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  40. So sorry. I wish you lived near me I have a dozen baby paw paw trees in need of homes.

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  41. I too get attached to trees. Last year the magnificent beech next to our home had to come down since it was dying and splitting and threatening two garages. I miss it. In 1960 Oregon had its one and only hurricane and it took out thousands of trees, including a magnificent butternut that I loved. I was even attached to your paw paw trees after reading about them. My love.

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  42. This makes me sick. 12 years of love and care and finally after all that time, the paw-paws began to show signs of production and then someone decides to take it upon themselves to rid the world of them. Thanks goodness your Mom intervened and saved one of them. I just read in a comment that you made that your Mom found some info on a possible way to get some of the branches to grow from the cut tree. I hope it works and the trees will once again thrive for you and you’ll have a small forest of them. I agree, that would be wonderful.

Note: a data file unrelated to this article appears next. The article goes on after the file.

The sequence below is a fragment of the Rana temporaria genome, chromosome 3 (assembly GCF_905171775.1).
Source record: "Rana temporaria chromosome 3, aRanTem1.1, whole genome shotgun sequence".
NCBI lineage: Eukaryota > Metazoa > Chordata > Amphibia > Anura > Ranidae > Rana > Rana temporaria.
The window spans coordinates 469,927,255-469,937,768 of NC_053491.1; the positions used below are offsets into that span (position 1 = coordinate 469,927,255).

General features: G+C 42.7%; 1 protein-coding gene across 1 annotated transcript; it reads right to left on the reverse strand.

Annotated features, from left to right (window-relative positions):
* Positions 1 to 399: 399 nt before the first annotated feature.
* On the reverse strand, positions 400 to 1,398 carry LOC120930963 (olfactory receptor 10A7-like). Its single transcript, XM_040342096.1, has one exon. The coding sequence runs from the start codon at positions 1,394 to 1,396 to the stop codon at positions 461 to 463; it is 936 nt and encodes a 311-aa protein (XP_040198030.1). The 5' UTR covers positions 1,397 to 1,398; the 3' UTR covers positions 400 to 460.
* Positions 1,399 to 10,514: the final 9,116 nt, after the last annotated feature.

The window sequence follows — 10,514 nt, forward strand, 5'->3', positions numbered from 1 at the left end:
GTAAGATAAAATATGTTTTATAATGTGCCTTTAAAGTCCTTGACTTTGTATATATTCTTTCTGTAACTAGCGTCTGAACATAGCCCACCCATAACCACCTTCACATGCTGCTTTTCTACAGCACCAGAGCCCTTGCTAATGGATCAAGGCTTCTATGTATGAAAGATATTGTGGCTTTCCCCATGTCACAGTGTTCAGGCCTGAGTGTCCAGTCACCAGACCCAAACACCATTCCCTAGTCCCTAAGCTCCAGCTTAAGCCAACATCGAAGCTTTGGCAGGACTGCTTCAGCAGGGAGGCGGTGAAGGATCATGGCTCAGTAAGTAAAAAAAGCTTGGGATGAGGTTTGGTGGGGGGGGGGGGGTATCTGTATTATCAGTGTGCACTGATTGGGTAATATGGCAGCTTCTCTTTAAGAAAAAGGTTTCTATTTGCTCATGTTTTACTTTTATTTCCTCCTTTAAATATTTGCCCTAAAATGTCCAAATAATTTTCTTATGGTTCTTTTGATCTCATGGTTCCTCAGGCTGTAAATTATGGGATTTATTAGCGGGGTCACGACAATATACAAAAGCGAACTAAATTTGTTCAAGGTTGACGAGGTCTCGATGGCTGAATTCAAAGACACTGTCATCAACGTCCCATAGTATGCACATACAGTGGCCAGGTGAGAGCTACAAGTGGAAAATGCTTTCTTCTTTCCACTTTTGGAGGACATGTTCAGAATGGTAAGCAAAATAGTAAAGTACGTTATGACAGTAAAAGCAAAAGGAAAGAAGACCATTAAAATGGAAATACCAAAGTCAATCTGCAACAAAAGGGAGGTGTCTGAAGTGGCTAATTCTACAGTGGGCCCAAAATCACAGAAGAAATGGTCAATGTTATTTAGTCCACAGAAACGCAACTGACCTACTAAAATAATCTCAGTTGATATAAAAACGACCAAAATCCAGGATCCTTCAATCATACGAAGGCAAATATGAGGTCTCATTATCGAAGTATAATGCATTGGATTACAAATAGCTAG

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  43. I hate to lose trees, especially ones that I planted and groomed over the years. 😦 Plant anew. – Your friends at DogDaz Zoo

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  44. That truly is a shock, something as loved and beautiful as the tree just ripped from the ground-I’d be bloody angry too !

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  45. As much as I like saying pawpaw aloud, I am sorry for the loss of your beloved tree.

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  46. DOGS AND TREES GIVE SO MUCH PLEASURE AND ASK NOTHING IN RETURN, GREAT BLOG AND PHOTOGRAPHS RACHEL, CHINA

    china.alexandria@livingthedream.blog

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  47. Oh no, oh no! I was being honest when I commented on your last pawpaw post that I was now intrigued by the fruit tree and fruit and flowers. I am feeling this loss personally (proportionally insignificant compared to yours, I know). All I can say is “oh, no,” this is so sad, and I’m so sorry.

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  48. What kind of lawn service decides on their own to cut down a tree just for their convenience? I would be upset too.

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  49. So sorry to hear this Rachel. The Baby Cricket is adorable!https://artoffood963672556.wordpress.com/blog/

    Reply